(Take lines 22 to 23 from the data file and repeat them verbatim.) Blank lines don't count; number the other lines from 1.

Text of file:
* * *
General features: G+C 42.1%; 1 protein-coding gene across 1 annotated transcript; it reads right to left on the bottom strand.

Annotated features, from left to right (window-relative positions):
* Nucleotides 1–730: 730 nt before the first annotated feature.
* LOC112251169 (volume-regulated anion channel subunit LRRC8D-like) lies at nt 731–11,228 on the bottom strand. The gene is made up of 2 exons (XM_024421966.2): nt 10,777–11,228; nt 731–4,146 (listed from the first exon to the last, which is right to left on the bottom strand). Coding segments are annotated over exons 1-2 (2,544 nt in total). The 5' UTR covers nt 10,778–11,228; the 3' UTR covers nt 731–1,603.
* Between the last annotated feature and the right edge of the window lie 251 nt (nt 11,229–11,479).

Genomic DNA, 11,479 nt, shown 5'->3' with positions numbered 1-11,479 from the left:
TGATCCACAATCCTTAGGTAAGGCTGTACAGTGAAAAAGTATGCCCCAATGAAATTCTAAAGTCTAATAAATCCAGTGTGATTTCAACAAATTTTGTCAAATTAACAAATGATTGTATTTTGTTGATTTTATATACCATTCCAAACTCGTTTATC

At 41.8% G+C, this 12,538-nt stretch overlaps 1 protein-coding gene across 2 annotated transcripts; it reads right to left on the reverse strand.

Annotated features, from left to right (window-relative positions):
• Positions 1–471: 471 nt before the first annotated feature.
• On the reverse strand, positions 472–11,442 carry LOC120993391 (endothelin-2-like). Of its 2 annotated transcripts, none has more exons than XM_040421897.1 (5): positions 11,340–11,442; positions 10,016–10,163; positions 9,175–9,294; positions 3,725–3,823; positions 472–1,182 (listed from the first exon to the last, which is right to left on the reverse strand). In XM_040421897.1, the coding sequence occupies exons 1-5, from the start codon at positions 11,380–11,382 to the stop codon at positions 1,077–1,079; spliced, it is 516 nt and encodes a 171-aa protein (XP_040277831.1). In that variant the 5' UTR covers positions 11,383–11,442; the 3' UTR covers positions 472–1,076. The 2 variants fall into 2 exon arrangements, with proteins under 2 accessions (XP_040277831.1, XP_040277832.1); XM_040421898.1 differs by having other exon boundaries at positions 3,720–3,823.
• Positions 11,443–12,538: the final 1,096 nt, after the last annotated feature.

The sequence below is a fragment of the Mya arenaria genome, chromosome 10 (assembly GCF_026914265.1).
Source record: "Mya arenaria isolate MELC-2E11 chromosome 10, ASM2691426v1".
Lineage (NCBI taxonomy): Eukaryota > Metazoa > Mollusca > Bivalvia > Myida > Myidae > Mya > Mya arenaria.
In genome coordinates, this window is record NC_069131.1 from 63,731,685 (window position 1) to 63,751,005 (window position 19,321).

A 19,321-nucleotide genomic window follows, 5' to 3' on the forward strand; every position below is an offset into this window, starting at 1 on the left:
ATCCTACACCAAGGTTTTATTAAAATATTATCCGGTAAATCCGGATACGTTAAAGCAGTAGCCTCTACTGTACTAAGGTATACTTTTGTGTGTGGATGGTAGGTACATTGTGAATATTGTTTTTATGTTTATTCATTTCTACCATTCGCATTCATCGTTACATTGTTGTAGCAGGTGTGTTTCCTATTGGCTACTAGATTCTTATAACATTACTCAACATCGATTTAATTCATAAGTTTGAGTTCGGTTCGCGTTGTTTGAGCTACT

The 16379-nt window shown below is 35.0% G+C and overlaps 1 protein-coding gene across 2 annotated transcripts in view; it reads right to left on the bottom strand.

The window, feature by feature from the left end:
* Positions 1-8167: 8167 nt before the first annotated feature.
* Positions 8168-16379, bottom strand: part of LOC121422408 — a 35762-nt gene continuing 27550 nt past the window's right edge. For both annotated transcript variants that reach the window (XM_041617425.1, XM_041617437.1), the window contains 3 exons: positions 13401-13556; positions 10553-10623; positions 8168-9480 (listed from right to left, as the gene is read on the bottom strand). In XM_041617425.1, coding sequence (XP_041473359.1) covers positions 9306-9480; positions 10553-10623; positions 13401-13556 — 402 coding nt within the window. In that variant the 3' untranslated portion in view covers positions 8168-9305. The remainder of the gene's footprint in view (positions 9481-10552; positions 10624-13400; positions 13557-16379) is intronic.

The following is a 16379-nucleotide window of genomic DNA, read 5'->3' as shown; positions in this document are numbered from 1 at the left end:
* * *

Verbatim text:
* Positions 8168-16379, bottom strand: part of LOC121422408 — a 35762-nt gene continuing 27550 nt past the window's right edge. For both annotated transcript variants that reach the window (XM_041617425.1, XM_041617437.1), the window contains 3 exons: positions 13401-13556; positions 10553-10623; positions 8168-9480 (listed from right to left, as the gene is read on the bottom strand). In XM_041617425.1, coding sequence (XP_041473359.1) covers positions 9306-9480; positions 10553-10623; positions 13401-13556 — 402 coding nt within the window. In that variant the 3' untranslated portion in view covers positions 8168-9305. The remainder of the gene's footprint in view (positions 9481-10552; positions 10624-13400; positions 13557-16379) is intronic.

The following is a 16379-nucleotide window of genomic DNA, read 5'->3' as shown; positions in this document are numbered from 1 at the left end: